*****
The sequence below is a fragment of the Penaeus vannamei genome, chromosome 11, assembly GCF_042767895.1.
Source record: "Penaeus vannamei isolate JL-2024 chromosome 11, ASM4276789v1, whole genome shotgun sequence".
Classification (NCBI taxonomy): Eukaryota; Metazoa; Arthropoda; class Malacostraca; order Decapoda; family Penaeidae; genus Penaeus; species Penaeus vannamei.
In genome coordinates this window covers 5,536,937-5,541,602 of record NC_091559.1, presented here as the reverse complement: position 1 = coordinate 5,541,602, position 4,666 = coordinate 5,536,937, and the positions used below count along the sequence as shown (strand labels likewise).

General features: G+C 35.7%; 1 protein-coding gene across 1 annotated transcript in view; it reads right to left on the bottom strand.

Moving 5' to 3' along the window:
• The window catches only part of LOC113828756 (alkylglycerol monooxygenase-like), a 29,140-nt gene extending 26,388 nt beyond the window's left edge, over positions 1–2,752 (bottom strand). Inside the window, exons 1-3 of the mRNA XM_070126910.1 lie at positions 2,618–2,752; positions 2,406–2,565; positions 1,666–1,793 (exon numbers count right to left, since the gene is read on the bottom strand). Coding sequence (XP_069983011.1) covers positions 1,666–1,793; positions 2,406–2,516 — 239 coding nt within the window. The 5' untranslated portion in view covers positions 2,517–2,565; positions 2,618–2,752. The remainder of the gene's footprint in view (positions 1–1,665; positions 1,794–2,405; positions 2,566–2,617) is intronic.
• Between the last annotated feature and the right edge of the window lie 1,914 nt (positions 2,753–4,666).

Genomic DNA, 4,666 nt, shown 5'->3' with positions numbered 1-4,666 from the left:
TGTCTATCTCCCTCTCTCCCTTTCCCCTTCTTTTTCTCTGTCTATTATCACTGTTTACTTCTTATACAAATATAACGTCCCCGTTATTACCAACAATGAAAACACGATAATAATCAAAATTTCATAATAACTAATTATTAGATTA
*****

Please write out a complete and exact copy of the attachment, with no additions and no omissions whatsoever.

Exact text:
The sequence below is a fragment of the Penaeus vannamei genome, chromosome 11, assembly GCF_042767895.1.
Source record: "Penaeus vannamei isolate JL-2024 chromosome 11, ASM4276789v1, whole genome shotgun sequence".
Classification (NCBI taxonomy): Eukaryota; Metazoa; Arthropoda; class Malacostraca; order Decapoda; family Penaeidae; genus Penaeus; species Penaeus vannamei.
In genome coordinates this window covers 5,536,937-5,541,602 of record NC_091559.1, presented here as the reverse complement: position 1 = coordinate 5,541,602, position 4,666 = coordinate 5,536,937, and the positions used below count along the sequence as shown (strand labels likewise).

General features: G+C 35.7%; 1 protein-coding gene across 1 annotated transcript in view; it reads right to left on the bottom strand.

Moving 5' to 3' along the window:
• The window catches only part of LOC113828756 (alkylglycerol monooxygenase-like), a 29,140-nt gene extending 26,388 nt beyond the window's left edge, over positions 1–2,752 (bottom strand). Inside the window, exons 1-3 of the mRNA XM_070126910.1 lie at positions 2,618–2,752; positions 2,406–2,565; positions 1,666–1,793 (exon numbers count right to left, since the gene is read on the bottom strand). Coding sequence (XP_069983011.1) covers positions 1,666–1,793; positions 2,406–2,516 — 239 coding nt within the window. The 5' untranslated portion in view covers positions 2,517–2,565; positions 2,618–2,752. The remainder of the gene's footprint in view (positions 1–1,665; positions 1,794–2,405; positions 2,566–2,617) is intronic.
• Between the last annotated feature and the right edge of the window lie 1,914 nt (positions 2,753–4,666).

Genomic DNA, 4,666 nt, shown 5'->3' with positions numbered 1-4,666 from the left:
TGTCTATCTCCCTCTCTCCCTTTCCCCTTCTTTTTCTCTGTCTATTATCACTGTTTACTTCTTATACAAATATAACGTCCCCGTTATTACCAACAATGAAAACACGATAATAATCAAAATTTCATAATAACTAATTATTAGATTA